Once round the first alcove, it is a wide path with cliffside hills which gape down towards the rock formations. Before this, on your left is another small beach, plenty of pebbles and even seaweed. Seaweed is also eaten in Northern Ireland as a delicacy, believe it or not!! It is called “dulse” and can be eaten with fish or as part of a salad. I don’t eat it myself, but many Ulster folk do. Past the dulse and the small beach, you sea the rocks leading right over to where the waves hit. This is where the 40,000 adjacent rocks are. It is amazing and you won’t quite believe it. They are shaped hexagonally (that means they have 6 sides, almost equal). They are flat on top, and they fit together like a dream. Its a scene from an imaginary filim as you walk on them. Except its real.

Watch out for the fierce winds and waves and don’t go too close to the sea. People have died here and further out, boats have sunk, including one of the last ships from the Spanish Armada. It is totally exposed, the nearest country directly north is Iceland. On a wet day, the rocks get slippy and they are not always manned. Enjoy sitting on the “seats” that have been formed, venture down and watch the Atlantic foam hit these unique rocks and get some photos while you think about the good things in life. Well, that’s what I did when I was there…

The rocks appear from nowhere and disappear just as quickly, as you dander further round the causeway coast, the rocks suddenly stop. Not before there are large prisms formed at the back end of the rock formations. These look to be formed through erosion and the coastline waves. Though apparently the volcanic explosion caused these shapes as well and nothing that man has done has changed it.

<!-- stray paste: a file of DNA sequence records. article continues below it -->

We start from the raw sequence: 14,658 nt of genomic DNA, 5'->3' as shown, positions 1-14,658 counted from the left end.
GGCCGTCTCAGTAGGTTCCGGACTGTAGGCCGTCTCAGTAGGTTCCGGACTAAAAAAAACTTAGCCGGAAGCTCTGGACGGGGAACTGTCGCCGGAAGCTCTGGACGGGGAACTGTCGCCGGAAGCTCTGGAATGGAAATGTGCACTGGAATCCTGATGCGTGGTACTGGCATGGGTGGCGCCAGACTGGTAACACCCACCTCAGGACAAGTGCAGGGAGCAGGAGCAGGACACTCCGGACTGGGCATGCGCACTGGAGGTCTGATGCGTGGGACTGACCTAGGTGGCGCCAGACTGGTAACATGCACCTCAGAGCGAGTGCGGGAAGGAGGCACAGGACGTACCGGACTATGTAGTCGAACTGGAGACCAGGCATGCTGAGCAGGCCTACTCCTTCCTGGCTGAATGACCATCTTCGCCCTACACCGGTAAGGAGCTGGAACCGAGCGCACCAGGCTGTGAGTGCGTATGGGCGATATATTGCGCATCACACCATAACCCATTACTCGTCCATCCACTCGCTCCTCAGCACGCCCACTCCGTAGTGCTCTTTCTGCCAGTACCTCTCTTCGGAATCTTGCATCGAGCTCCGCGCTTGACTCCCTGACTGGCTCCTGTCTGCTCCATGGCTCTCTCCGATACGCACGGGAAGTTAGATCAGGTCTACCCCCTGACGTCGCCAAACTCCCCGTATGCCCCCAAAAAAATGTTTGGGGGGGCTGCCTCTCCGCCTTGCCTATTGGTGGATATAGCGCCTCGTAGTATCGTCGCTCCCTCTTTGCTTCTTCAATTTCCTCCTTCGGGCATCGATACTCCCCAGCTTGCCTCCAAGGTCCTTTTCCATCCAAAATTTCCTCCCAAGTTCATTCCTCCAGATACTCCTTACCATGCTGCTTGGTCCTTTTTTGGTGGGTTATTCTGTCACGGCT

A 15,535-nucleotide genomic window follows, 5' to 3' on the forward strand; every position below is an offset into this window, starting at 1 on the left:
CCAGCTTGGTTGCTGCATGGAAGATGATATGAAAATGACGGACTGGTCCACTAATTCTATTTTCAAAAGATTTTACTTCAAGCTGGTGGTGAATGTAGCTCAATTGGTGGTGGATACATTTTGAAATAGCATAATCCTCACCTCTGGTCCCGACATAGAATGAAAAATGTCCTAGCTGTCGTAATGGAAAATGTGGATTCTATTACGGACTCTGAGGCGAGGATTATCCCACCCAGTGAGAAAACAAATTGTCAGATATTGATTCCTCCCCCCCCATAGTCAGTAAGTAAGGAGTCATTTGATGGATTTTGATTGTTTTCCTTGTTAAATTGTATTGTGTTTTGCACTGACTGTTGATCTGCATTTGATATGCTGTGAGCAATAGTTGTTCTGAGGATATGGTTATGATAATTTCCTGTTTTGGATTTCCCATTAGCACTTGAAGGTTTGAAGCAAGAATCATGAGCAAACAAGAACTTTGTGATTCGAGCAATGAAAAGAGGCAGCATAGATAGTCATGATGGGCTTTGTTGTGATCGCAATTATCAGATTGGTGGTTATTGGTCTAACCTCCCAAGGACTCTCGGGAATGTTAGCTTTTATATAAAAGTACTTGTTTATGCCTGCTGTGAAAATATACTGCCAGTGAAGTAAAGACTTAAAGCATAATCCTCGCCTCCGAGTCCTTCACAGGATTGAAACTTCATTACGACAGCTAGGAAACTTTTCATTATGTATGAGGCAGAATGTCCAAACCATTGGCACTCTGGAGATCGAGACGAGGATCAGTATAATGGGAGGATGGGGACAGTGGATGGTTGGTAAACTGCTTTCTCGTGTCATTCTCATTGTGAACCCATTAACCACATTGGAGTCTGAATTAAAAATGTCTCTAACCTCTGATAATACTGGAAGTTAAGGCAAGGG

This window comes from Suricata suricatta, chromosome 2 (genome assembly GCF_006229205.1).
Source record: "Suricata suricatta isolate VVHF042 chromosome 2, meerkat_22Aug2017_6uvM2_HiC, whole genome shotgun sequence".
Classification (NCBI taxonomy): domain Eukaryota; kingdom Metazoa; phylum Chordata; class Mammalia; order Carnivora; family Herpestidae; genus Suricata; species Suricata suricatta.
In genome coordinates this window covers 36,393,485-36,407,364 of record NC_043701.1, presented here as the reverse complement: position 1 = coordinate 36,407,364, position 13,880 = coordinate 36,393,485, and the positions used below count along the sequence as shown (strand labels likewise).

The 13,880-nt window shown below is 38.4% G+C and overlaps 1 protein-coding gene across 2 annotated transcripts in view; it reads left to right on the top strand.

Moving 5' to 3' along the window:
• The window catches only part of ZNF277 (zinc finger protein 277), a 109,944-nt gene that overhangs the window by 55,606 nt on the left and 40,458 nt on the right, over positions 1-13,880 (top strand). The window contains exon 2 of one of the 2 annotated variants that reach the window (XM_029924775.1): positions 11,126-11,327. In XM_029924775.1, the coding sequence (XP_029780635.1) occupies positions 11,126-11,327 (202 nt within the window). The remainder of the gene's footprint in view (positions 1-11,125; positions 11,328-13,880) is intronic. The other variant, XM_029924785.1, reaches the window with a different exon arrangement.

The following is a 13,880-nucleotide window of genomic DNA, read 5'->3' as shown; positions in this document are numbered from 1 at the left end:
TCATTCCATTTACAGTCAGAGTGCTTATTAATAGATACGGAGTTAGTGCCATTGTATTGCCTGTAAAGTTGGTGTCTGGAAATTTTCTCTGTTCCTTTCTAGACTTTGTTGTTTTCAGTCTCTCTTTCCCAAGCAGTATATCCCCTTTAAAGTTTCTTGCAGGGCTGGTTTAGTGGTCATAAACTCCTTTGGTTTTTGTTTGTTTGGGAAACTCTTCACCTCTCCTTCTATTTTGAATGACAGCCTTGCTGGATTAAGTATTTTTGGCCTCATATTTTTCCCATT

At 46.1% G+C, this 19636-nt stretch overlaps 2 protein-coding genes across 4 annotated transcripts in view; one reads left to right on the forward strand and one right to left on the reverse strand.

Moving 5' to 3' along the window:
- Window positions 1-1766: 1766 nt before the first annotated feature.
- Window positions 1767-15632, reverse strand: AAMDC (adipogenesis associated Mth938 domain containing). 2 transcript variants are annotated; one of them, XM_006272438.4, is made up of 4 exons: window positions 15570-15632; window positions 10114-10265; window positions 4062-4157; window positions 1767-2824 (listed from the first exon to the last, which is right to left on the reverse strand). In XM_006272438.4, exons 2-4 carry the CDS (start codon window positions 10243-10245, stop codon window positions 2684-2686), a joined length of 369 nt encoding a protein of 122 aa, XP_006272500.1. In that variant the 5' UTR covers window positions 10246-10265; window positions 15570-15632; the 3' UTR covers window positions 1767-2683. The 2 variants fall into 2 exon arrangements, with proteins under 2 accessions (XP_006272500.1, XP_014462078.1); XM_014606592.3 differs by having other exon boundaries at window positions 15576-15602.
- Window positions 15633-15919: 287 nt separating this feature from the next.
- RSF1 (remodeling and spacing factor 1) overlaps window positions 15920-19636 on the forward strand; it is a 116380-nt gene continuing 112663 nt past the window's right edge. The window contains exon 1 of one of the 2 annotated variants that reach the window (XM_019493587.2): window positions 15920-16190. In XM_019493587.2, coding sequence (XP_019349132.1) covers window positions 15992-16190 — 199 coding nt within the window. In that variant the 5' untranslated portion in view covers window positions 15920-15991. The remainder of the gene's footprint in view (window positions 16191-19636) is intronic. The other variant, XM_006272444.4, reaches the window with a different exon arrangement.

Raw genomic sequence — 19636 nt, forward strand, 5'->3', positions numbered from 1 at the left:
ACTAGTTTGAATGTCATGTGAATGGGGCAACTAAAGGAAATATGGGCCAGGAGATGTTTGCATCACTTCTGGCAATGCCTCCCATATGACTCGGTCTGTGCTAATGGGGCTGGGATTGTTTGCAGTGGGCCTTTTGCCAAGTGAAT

There are also some myths and legends as to how the rocks were formed. One mentions a mythical Irish Giant by the name of Finn McCoul, who built the rocks all the way to Scotland in order to fight his fellow giant from Scotland, Benandonner. Yet he didnt make it and so lay on the rocks disguised as his own son, and Benendonner turned round and walked away…I was told that story at primary school and though I never believe in myths, I kind of like it. There are some inspirational things like that for children, which stay with you until adulthood. This was one, and recently I saw Peter Pan (apntomime) again and it made me marvel at the joys of stories and myths from childhood. These help us smile through our bad days and believe a happy life is out there somewhere, somehow…

Presumably thats where the name “Giants Causeway” comes from. The word causeway is taken from a similar version of basalt formations in Scotland.

It is also quite strange that there are no settlements or towns or villages anywhere near the Giants Causeway. To memory, Portballintrae, Bushmills, Ballycastle and Dunseverick are the nearest settlements. They are all within 10 minutes or so drive, but it amplifies the amazement that the Giants Causeway is just there…in the middle of nowhere! Down narrow typical Northern Irish country roads, it just appears. I have been there in Autumn and Summer just to date, but will have to go sometime in Spring and especially in the cold of winter. Just for a different experience. ON different days, at different times, with varying tides, sunsets, weather and landscape, each day can be different for the views and experience of The Giants Causeway. If you search online for images/pictures of The Giants Causeway, you will find a host of varying images from different angles and from different times of the year.